Dreyer’s English: An Utterly Correct Guide to Clarity and Style
Random House (January 29, 2019), 284 pages
Kindle edition $12.99, Amazon hardcover $15.00
Being the word nerd that I am, I found this book delightful.
Benjamin Dreyer is a seasoned copy editor, and this book is based on his experience in that role. His guidance and recommendations are based on the errors in grammar, punctuation, and style that he has seen over his decades.
He writes about rules that make sense and arbitrary rules that exist for no reason. He discusses the proper use of numbers and traps in grammar to avoid. His writing style is engaging and entertaining. His footnotes are not used to cite his sources, but rather to provide additional anecdotal, amusing, or entertaining information or commentary. Do not overlook them; savor and enjoy them.
The second part of the book is made up for the most part of lists: his own pet peeves, words that are often misused, and people and places whose names are often gotten wrong. Not as entertaining as the first part, but full of useful information.
If you love to write or appreciate good writing Dryer’s English is well worth your time.
Pantheon (February 5, 2019), 554 pages
Kindle edition, $14.99, Amazon hardcover $19.49
I’m not sure what this book is trying to be and the lack of a subtitle doesn’t help.
The book opens with the story of the young Maria Mitchell on Nantucket in the nineteenth century, with her passion for astronomy supported by her Quaker father. In a world where such opportunities are mostly closed to woman she makes a name for herself in the field and goes on to teach astronomy at the newly-founded Vassar College.
We then see a glimpse of Ada Lovelace, daughter of Lord Byron and frequently credited as co-inventor of the computer. We see a lot of Elizabeth Barrett Browning and then back in the United States there is a discussion of the Transcendental movement with Ralph Waldo Emerson and the bunch. In particular we learn a lot about the innovative, progressive Margaret Fuller.
From Fuller we are introduced to the early history of photography, and then the poet Emily Dickinson, after which we abruptly are presented with a discussion of Carl Sagan and Ann Druyan regarding their work on the plaque and sound recording placed on the Voyager spacecraft. From there we are treated to a long discussion of Rachael Carson.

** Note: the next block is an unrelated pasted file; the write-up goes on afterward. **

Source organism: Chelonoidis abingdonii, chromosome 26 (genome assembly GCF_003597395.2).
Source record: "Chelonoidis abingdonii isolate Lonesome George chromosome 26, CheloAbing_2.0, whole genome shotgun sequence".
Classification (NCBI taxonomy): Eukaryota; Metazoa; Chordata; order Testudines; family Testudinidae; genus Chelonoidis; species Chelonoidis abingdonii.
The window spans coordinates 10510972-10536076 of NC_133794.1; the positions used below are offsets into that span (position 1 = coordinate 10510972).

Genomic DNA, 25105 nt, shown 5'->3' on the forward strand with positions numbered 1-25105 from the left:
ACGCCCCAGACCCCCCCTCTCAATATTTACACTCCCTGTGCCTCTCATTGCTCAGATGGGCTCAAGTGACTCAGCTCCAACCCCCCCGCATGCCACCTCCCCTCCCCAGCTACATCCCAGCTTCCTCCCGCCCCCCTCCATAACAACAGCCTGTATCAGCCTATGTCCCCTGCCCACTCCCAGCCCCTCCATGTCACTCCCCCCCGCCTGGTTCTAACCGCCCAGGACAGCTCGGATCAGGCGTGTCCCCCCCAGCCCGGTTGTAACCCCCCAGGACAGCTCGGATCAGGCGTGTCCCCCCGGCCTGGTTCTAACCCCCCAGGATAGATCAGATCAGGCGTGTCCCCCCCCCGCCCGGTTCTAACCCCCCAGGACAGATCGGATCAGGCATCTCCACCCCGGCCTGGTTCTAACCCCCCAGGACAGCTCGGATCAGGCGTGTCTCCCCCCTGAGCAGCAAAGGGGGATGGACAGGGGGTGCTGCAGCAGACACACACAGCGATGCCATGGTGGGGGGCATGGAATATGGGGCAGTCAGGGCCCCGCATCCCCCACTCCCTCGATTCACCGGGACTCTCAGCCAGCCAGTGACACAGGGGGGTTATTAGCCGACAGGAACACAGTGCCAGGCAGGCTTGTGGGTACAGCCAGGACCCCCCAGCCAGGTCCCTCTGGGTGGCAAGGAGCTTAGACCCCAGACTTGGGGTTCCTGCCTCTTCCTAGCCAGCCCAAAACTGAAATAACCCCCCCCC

I’m leaving a lot out here.
Popova is trying to tell us something, but I’m not sure quite what.
Vintage, 587 pages, August 22, 2018 (2002 reprint)
Kindle edition $12.99, Amazon paperback $17.95
Back in the 1980’s I tried to get going with Gore Vidal’s then-new book Creation. It is a novel narrated by a fictional grandson of Zoroaster, and is presented as a rebuttal to the Histories of Herodotus from a Persian perspective. I remember having a hardcover copy and trying to read it. I just couldn’t get excited about it.
Recently, however, I had been reading some nonfiction and I wanted a change. I downloaded the Kindle sample of Creation and found the book quite book quite interesting. It turns out that this is an expanded version published in 2002. It seems that an overzealous editor underestimated the interest of the average Vidal reader (or perhaps the average fiction reader) in the details of life, ritual, and philosophy in the ancient world and cut a good deal of what he considered to be minutia. That’s all restored in the 2002 edition.
The narrator is Cyrus Spitima, the fictional grandson of the Persian prophet Zoroaster. He is portrayed as being part of the royal family and a close friend to and the same age as the eventual emperor Xerxes. He is sent to India by Xerxes’s father Darius and to China by Xerxes. In the course of his travels he meets the Buddha, Lao Tze, and Confucius. Now of course it’s not entirely clear that the three actually lived at the same time, or in fact, that the first two existed at all. But this Vidal’s way of incorporating Eastern religion and philosophy into an entertaining novel.
In the end the book was probably over-long and in fact I ended up skimming the last quarter of it. Ultimately, though, I believe it was worth my time.